Driving the Herd


Frank Reaugh ( American, 1860 - 1945 )

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General Description

Frank Reaugh was dubbed "The Rembrandt of the Longhorns" for scenes of cattle ranching such as this one. Soft colors, wide vistas, and animal subject matter reminded collectors of the Hague school of painters, a group of 19th-century Dutch artists who employed similar motifs in their works.

Reaugh, who was raised in Terrell, Texas, studied in St. Louis, Paris, and the Netherlands, which served him well in his successful career as an artist and teacher in Dallas.

Excerpt from

William Keyse Rudolph, DMA label copy, 2005

Fun Facts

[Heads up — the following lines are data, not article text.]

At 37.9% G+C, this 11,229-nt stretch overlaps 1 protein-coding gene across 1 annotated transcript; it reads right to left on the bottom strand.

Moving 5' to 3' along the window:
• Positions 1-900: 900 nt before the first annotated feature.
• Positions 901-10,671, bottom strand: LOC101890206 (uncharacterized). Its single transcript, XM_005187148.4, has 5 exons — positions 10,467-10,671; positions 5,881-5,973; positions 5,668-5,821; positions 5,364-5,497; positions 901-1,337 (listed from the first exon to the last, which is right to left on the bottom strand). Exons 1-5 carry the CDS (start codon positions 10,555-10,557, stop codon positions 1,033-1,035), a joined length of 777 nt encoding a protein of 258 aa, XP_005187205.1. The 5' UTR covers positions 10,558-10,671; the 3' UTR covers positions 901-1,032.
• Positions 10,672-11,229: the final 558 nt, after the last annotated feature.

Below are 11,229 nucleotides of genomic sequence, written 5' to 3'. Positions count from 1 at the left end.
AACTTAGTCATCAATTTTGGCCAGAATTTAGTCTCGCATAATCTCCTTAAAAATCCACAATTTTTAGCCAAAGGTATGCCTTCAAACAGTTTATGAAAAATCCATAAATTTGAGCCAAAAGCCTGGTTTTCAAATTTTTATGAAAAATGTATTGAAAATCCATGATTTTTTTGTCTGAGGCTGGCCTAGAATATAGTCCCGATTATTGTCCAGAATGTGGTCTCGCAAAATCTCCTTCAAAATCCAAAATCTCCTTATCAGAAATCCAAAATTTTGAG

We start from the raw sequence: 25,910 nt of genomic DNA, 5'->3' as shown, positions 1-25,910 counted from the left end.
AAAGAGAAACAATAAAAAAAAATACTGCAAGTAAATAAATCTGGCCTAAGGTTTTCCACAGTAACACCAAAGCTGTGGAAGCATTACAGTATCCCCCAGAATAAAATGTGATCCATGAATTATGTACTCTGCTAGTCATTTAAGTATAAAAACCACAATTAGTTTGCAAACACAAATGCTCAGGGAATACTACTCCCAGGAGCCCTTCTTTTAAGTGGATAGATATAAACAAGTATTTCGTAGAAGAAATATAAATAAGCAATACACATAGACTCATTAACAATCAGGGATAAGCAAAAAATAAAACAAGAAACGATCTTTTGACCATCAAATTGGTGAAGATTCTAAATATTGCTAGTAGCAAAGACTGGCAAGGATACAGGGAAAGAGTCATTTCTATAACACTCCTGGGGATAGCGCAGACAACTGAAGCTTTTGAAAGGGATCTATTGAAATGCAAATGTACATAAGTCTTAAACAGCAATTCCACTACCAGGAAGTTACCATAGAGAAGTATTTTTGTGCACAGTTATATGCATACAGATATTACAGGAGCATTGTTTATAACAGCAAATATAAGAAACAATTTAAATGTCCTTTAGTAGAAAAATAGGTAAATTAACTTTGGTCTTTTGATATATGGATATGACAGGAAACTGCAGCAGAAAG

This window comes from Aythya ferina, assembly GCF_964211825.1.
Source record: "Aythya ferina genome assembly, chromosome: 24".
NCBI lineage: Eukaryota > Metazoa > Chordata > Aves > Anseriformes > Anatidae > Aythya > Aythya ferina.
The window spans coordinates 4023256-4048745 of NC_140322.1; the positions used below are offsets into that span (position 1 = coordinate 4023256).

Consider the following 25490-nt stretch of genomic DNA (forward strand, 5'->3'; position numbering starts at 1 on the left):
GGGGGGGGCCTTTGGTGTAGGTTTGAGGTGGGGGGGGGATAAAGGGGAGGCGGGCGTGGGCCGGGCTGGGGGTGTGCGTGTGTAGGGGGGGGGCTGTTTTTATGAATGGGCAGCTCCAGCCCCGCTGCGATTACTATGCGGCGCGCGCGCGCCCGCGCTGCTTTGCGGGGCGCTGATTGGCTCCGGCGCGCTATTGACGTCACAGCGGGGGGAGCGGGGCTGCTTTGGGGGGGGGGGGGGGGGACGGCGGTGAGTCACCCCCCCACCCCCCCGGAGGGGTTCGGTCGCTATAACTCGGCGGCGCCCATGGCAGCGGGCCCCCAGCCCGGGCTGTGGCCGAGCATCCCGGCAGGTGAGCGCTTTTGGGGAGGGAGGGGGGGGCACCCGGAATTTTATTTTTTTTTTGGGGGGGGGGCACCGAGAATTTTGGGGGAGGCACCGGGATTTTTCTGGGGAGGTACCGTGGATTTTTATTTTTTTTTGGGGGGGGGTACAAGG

• The classes held by Frank Reaugh in his Iron Shed studio in Oak Cliff were attended by many of the young and promising Dallas artists. Reaugh believed in artists being well-rounded, so he provided informal sessions in botany, astronomy, literature, music, and poetry, as well as in drawing and painting. Beginning in 1919 he initiated the tradition of taking a selected few fellow artists on summer sketching trips to West Texas and New Mexico. On the junkets, all of Reaugh's interests were tested as was the good nature of the campers as well as the endurance of a variety of means of transport, including a done over model T Ford named "Cicada" (the locust). Counted among the participants in these memorable trips were the artists E.G. Eisenlohr, Hale Bolton, Olin Travis, Reveau Bassett, John Douglass, Alexandre Hogue, Harry Carnohan, and many others.

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